The Language of Technical Communication book is a collaborative effort with fifty-two contributors defining the terms that form the core of technical communication as it is practiced today. Cherryleaf’s Ellis Pratt was one of the contributors.
Each contributed term has a concise definition, an importance statement, and an essay that describes why technical communicators need to know that term.
I thought I’d mention a conference I’ll be attending this month – The Customers as Advocates Conference.
“Customers as Advocates” focuses on the challenges of creating successful customer relationships that lead to reference and case study programmes.”
Although it is aimed at professionals that sell and market enterprise technology, I found it very informative, as a great deal of it relates to User Assistance and other forms of technical communication.
I attended this (free) conference last year, and I particularly enjoyed the presentations on developing and nurturing a thriving community of advocates.
“More than 70 percent of the buying journey is complete before a customer looks at your marketing or engages with sales. Who are your prospects and customers speaking to, and what are they sharing about the experience?” Ian Williams, Director, Jericho Consulting
The conference will be held on Thursday 26 May, in London.
Microsoft has announced the preview release of its documentation service, https://docs.microsoft.com, which currently provides content for its Enterprise Mobility products.
“We interviewed and surveyed hundreds of developers and IT Pros and sifted through your website feedback over the years on UserVoice. It was clear we needed to make a change and create a modern web experience for content…For years customers have told us to go beyond walls of text with feature-level content and help them implement solutions to their business problems.” (source)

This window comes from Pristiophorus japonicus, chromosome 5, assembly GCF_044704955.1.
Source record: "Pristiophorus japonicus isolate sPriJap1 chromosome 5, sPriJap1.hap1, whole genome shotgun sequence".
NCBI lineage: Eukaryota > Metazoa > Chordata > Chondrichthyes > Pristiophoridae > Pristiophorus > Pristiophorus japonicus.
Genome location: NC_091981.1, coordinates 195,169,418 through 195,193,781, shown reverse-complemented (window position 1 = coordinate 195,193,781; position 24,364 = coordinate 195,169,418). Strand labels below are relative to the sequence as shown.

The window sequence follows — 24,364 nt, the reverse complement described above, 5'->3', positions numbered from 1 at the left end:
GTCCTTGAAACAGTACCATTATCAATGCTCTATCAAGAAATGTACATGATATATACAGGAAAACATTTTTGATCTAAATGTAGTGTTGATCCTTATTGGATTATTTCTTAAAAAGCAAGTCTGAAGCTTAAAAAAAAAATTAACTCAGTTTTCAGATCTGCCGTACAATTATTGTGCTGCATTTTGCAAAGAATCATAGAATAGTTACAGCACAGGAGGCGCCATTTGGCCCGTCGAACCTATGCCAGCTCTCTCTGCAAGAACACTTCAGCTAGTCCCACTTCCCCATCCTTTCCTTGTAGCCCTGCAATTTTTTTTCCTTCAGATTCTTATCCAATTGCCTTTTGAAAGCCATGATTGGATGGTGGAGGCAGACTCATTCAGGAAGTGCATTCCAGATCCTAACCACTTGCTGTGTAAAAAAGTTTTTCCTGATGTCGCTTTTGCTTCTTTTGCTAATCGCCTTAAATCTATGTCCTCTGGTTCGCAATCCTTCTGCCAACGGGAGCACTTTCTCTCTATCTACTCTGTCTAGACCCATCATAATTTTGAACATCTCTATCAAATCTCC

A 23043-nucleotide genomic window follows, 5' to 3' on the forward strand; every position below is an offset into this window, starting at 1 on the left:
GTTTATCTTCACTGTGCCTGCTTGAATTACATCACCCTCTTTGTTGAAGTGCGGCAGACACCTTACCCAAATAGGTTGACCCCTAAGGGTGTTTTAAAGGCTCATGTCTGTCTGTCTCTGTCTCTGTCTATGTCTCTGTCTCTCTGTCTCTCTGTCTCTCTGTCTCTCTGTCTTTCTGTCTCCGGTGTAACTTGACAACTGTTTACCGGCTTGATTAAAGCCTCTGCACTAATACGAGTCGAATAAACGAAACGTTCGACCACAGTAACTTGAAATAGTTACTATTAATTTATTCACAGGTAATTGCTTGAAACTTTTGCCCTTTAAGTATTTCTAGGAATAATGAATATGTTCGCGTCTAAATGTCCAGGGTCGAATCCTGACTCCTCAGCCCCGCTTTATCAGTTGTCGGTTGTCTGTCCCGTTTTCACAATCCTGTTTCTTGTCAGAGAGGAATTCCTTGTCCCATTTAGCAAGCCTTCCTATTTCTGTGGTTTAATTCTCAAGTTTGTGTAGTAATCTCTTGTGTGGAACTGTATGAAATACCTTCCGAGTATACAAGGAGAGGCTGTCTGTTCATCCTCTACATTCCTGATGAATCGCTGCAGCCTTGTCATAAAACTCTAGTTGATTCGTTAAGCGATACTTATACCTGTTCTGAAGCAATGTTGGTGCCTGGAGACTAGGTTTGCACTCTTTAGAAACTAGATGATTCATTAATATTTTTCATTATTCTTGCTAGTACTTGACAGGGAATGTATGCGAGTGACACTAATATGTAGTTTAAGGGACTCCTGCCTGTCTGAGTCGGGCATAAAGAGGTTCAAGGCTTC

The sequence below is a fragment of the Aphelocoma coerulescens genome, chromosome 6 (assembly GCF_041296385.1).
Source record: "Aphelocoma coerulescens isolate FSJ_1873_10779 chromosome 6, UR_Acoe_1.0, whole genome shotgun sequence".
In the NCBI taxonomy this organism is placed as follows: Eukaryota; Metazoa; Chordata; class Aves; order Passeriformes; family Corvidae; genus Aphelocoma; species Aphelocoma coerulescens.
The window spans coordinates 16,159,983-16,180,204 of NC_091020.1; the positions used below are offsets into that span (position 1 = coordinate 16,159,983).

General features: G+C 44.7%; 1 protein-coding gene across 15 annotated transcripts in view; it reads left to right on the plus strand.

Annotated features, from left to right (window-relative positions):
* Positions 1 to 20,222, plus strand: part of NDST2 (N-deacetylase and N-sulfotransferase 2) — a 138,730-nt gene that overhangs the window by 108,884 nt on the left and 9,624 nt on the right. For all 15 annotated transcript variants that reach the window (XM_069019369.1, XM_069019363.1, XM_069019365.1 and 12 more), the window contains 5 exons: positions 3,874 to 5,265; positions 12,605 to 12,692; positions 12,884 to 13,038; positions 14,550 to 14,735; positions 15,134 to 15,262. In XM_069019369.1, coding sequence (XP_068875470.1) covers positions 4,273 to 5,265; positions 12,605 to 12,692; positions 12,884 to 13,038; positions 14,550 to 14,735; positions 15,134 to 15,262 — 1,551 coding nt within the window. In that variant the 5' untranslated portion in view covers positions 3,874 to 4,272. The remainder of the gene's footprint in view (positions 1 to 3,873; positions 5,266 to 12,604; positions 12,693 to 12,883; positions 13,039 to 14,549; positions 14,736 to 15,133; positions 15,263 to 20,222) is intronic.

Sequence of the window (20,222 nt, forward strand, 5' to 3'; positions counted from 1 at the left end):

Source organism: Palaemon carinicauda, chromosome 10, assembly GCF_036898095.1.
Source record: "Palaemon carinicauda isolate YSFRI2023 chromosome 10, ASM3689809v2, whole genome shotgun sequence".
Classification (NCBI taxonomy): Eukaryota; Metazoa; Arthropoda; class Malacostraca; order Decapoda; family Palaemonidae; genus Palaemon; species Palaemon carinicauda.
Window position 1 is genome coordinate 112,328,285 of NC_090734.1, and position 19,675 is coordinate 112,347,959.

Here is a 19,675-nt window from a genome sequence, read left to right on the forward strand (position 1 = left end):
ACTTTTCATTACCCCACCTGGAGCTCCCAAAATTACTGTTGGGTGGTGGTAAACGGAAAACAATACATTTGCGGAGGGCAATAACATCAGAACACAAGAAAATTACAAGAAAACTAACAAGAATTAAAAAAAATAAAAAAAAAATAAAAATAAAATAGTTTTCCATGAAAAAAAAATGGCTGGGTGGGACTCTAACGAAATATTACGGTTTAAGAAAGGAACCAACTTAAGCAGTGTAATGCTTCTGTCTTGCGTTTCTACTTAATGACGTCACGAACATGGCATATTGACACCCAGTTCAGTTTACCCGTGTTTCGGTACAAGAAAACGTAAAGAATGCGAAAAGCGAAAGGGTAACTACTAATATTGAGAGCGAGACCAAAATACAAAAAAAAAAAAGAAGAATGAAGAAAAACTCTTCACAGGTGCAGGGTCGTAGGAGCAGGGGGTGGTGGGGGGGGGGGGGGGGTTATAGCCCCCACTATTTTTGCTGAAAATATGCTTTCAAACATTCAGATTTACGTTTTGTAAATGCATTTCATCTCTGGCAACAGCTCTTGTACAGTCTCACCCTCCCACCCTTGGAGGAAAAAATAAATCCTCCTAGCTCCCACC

The key features are:
- Improved readability
- “To improve content readability, we changed the site to have a set content width.”
- “We’ve also increased the font size for the left navigation and the text itself.”
- Including an estimated reading time
- Adding a publication date
- Improved navigation
- It is now based around sections on evaluating, getting started, planning, deploying, managing and troubleshooting
- Shortened article length per page
- Responsive Web Design
- Community contributions
- “Every article has an Edit button that takes you to the source Markdown file in GitHub, where you can easily submit a pull request to fix or improve content.”
- Feedback mechanisms
- To provide comments and annotations on all of the articles
- Friendly URLs
- Website theming
- You can change between a light and dark theme
Wow – this matches closely with the topics we cover in our Advanced technical writing & new trends in technical communication training course, where we look at the changes made by other organisations.
Although it doesn’t mention it in its announcement, Microsoft has also made changes to the style of its topic headings and content. There’s frequent use of words and phrases such as “protect”, “discover” and “understand and explore”.
We’ve yet to look at the site in detail, but initial impressions are very positive.
What do you think?